The Urban M62

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Let's not beat about the bush: the M62 was meant to end in central Liverpool. The question is what the exact route would have been and where it would have ended. This page will try to answer that question. Click any image to see a full size version.

A document produced by Liverpool's city engineer in 1974, two years before the section between the M57 and the current terminus opened (which suggests it was published as construction began on this part), confirms that the M62 should have ended on the never-built LIM.

The obvious reason that the M62 was never finished is that the LIM was never built, though the document does outline at least one option to allow completion of the route independently of the LIM.

The Liverpool Network

Area Plan This diagram from the book, showing the planned network for Merseyside, shows not only a finished M62 connecting to the LIM, but also a new road that is referenced by name as far back as the 1950's, the Main North South Primary (MNSP). This appears to be an extension of the M58 that bypasses the city centre, crosses the Mersey in one of the alternative locations investigated for the second tunnel, and then crosses the Wirral and heads, rather improbably, into the Dee Estuary. The plan also shows the M62 appearing to connect directly to the Kingsway Tunnel, though this is not suggested anywhere else in the document.

It is interesting that even though no progress had been made in the twelve years since the LIM proposal was first made, the City Engineer was still optimistic about its construction in 1974. The completion of the M62 was so definite that the document refers to the homes that had already been demolished along the line - totalling 199 at the time of going to press - though most were due for replacement as part of a council scheme anyway.

The Route

The document shows an original plan for the M62 and a newer, revised one. Both are shown below.

M62 Plans

The route was essentially following the rail line in towards the city, approximately as far as Edge Hill station, with three lanes each way. At Durning Road, there would have been an east-facing junction where one lane was dropped; Durning Road and Upper Parliament Street were to be dualled as part of the scheme to provide access to the south of the city centre from here.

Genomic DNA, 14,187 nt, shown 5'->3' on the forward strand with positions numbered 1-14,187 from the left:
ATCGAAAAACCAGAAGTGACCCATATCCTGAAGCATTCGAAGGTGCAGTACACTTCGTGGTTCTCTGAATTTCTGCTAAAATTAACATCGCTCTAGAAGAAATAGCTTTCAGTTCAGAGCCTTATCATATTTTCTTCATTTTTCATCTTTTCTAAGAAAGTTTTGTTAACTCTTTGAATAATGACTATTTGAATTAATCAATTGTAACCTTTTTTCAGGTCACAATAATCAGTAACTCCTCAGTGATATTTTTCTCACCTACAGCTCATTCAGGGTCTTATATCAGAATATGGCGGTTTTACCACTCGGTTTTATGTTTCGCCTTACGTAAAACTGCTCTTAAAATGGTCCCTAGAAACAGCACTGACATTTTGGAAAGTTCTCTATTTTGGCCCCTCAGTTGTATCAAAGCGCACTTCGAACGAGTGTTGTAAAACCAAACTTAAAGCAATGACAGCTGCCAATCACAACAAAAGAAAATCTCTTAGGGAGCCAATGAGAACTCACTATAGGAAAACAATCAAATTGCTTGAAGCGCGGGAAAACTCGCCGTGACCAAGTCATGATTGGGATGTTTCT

Given that space was made over and under bridges on the section east of junction 4, it can be assumed that a fourth lane would terminate at Queens Drive (the ring road).

Route Options

The Engineer proposed a set of route options for the M62. He stated that they could potentially be used to complete the M62 at reduced cost, but they were really intended to be used to complete the original plan in stages. The three main variations are detailed below (unfortunately not all the text is legible as they are taken from photocopies).

Option 1Option 1

A full three-lane M62 enters Liverpool as planned, but terminates all three lanes on Durning Road, handing it to the dualled link to Upper Parliament Street. The City Engineer warned that this could only be a temporary solution - permanently omitting the tunnels would have serious implications for the primary route network.

Option 2Option 2

This option saves the cost of dualling existing city streets by omitting the Upper Parliament Street link. The junction with Durning Road is also omitted, leaving a three-lane M62 narrowing arbitrarily to two lanes to fit through the tunnels to Islington. This option would require investigation of the capacity of the LIM.

Option 3Option 3

Had it been built, this would have provided an interesting anomoly on the motorway network. The M62 drops a lane prematurely at either Queens Drive or Rathbone Road, then drops another lane at Durning Road, allowing a two lane single-carriageway tunnel to Islington. This would have cost far less but had serious safety and capacity concerns - as well as having a trunk road motorway reduced to single carriageway.


Amos, FJC. M62 Urban Section: Area Action Plan. 1974.